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- Nino Vendome
- Description: This apron is covered with uniform patches from grateful patrons of Nino's restaurant, a relief center for World Trade Center recovery workers.
- Context: Many Americans looked for ways to help after the September 11 attacks. One New York City businessman, Antonio Nino Vendome, turned his family restaurant into a relief center. Staffed by volunteers and supported largely by donations, Nino’s served hundreds of thousands of free meals twenty-four hours a day to firefighters, police officers, Red Cross workers, and others at the World Trade Center site. For many, Nino’s became a refuge, a place to find companionship and support as well as a meal. Many of the workers left their organizational patches as tokens of thanks, which Nino attached to kitchen aprons and hung on the wall.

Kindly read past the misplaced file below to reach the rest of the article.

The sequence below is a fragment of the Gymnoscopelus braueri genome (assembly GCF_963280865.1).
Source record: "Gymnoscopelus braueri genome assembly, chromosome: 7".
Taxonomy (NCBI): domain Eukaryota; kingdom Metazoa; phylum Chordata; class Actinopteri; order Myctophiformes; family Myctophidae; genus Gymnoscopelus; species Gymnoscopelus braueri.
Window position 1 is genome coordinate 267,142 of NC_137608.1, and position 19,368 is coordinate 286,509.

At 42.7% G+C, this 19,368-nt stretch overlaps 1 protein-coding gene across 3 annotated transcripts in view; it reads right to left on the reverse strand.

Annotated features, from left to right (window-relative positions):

- Currently not on view
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- accession number
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- overall: 86 cm x 117 cm x .5 cm; 33 7/8 in x 46 1/16 in x 3/16 in
- United States: New York, Manhattan, World Trade Center
- See more items in
- Political and Military History: Armed Forces History, 9/11
- September 11
- National Museum of American History
- September 11 Terrorist Attacks
- related event
- Attack on the World Trade Center
- September 11th Attacks
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- GUID (Link to Original Record)
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